Bitcoin: The future of money

Digital currency platform could be springboard for future monetary innovations

Feb 25, 2014 @ 12:01 am

By Peter Beer

Money need not be paper in the pocket. Money needs neither government nor regulatory approval. Money is more an adjective than a noun, a way to make trade easier, and holds no intrinsic value.

From the “electrum lumps of Lydia,” which passed from bag to bag (circa 650 BCE), shells, gold and specially inked paper have functioned as money. The latest innovation is the digital currency bitcoin. Critics howl that privately issued digital money could never replace the mighty U.S. dollar. But a quick tour through bitcoin's place in a theory of money offers investors a glimpse into the future and shows that, more than anything, the technology that underlies bitcoin can change the future of transactions.


What counts as currency, if not the government stamp of approval? Three features distinguish those things that count as currencies: they trade easily, hold value and can be used to price a wide array of goods and services.

First, money is a liquid media of exchange. Nobody, except Scrooge, holds money for money's sake; we hold dollars, gold, or bitcoin because we plan to exchange such currency in the future for the other goods and services we desire. Throughout history, humans used the most marketable commodity available as money. Marketability arose from demand for use, divisibility without loss of value and transportability over large distances. In short, consumers prefer to exchange commodities that make trade easier.

Unlike present digital payment systems (e.g., Paypal), which require a third party to authenticate and track transactions, bitcoin is a direct, peer-to-peer exchange network: Bitcoin users can buy and sell among themselves, requiring no other intermediation.

Bitcoin is durable, divisible, portable and secure: a medium of exchange par excellence. The more that paired parties mutually consent to using a cheaper medium of exchange, the more liquid such a medium becomes. Even if bitcoin doesn't ultimately unseat the U.S. dollar, lower transaction costs give holders an incentive to use it.


The second feature of money is as a store of value. In other words, collective agreement on the fact that this “thing” will hold its value over time is a prerequisite for any “money.” On this point, governmental action bears directly on currency. If a political authority requires payment of taxes in a certain form of money, those under the regime typically prefer to transact in the publicly approved store of value. However, where public trust in official currencies erodes (Argentina, Zimbabwe, etc.), actors adopt other forms of currency, even if they are not officially accepted.

Take bitcoin, for example. No embargo or dictum forces those holders of bitcoin to continue holding the asset. Indeed, they do so only under the assumption that others value bitcoins enough to trade them for other goods and services.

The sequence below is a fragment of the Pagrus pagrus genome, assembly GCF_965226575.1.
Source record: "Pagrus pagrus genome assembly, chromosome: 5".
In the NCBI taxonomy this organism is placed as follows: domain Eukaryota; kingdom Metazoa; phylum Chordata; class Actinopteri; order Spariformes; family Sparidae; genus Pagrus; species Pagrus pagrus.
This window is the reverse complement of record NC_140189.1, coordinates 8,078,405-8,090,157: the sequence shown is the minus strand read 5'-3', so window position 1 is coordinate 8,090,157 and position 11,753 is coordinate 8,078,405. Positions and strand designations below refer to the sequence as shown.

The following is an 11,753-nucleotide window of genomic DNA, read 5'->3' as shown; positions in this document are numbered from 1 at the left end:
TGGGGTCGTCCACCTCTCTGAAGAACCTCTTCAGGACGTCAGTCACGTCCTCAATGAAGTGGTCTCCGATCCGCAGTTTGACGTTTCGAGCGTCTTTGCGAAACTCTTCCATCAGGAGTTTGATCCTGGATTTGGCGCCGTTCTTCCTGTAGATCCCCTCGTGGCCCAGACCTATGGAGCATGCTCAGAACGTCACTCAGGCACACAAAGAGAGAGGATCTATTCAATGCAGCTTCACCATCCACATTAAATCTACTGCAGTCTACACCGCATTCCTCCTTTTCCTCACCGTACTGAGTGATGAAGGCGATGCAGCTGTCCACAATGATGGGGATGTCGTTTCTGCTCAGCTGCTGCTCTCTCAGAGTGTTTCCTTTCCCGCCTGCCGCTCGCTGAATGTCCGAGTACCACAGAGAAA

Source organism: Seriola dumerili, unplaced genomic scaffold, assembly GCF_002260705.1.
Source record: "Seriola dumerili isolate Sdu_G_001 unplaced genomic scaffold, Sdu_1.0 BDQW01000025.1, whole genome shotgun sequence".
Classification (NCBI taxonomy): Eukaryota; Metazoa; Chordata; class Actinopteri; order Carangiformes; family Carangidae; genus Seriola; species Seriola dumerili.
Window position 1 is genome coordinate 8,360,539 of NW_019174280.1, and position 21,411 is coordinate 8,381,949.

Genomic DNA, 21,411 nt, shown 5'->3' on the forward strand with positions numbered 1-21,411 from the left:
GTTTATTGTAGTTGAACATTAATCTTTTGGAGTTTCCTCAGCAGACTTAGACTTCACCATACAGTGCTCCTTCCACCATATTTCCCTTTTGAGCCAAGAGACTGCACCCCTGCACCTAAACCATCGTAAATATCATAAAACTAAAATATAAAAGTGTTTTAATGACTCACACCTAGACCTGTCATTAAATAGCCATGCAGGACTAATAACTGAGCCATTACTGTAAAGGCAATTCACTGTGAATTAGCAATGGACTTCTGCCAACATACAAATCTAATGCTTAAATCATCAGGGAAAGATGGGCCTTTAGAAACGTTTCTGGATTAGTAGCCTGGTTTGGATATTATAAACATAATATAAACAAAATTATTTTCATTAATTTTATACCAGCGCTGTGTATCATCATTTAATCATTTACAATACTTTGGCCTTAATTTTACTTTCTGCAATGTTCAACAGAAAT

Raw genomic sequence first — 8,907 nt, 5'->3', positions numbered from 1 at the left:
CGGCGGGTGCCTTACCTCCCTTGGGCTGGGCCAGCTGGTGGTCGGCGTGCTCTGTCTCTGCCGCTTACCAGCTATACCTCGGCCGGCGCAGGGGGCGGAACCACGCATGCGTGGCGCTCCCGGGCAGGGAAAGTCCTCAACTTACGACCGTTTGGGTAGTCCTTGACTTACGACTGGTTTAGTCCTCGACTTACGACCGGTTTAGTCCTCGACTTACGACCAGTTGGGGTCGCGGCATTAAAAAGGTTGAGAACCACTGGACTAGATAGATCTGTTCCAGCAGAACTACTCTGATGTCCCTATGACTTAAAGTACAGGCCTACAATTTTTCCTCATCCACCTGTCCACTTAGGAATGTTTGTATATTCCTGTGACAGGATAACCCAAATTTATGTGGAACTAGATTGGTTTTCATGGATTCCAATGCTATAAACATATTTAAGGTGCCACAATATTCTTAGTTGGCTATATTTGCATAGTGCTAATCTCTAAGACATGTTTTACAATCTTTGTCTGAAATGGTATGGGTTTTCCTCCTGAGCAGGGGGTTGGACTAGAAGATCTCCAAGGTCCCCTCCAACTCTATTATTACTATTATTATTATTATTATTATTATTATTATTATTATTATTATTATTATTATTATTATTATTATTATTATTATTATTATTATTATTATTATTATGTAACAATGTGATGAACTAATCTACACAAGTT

Finally, to be a bona fide currency, a given commodity (or Internet good) must qualify as the unit of account: Actors in the economy will want to quote commodities in terms of the currency.

Today, the world uses U.S. dollars, not bitcoin, as the final unit of account for most international transactions. To move more seamlessly between less liquid currencies, banks typically perform international, cross-currency transactions in dollars. No matter the prices of the original and final currencies in the transaction (could be Peruvian sols and Polish zlotys), banks make dollar quotes to each other.

Final arrival for bitcoin would take the shape of brokers quoting the price of dollars in bitcoin — unlikely in the near future, but not impossible. After all, before World War I, international prices were quoted in British pounds. Don't be surprised if in the near future the inquiry arises at a local coffee shop, “Do you accept bitcoins?”


Whether or not bitcoin gains wide acceptance, the virtual currency has important and ground-breaking technology embedded within it that could change the way humans transact. At its heart, bitcoin is less a currency and more a system for verifying person-to-person payments without the need for third-party verification.

Here's how it works. The bitcoin network consists of a publicly distributed ledger that documents ownership of all bitcoins in existence. The ledger is called a blockchain. A copy of this blockchain is publicly available on every computer in the bitcoin network. In the future, the ledger could be used for tracking ownership of anything: property, equity shares, royalties, etc. The ledger would leave a public trail of ownership, tracked in real-time and verified by a distributed network.

When someone sends a bitcoin to another as payment, the recipient broadcasts a message to the global network. Bitcoin miners verify that each transaction is the transfer of an actual bitcoin from one person to the other by checking their copy of the blockchain. Indeed, “miners” are not miners at all, but function instead as auditors.

Not just anyone can be a miner (verify transactions). Miners compete with each other by solving a complex mathematical equation to prove that they did the work to verify the transaction. In return for performing the verification task, they receive newly minted bitcoins as a transaction fee. The computing resources required to conduct verification become higher as the bitcoin network grows, slowing the growth in the supply of bitcoins and keeping them relatively scarce.

In the end, whether or not bitcoin becomes a currency that rivals the dollar may not matter. The technology behind it solves important problems faced by currency and payment systems. The bitcoin platform therefore could serve as a wonderful springboard for future monetary innovations.

Peter Beer is an economist at Payden & Rygel


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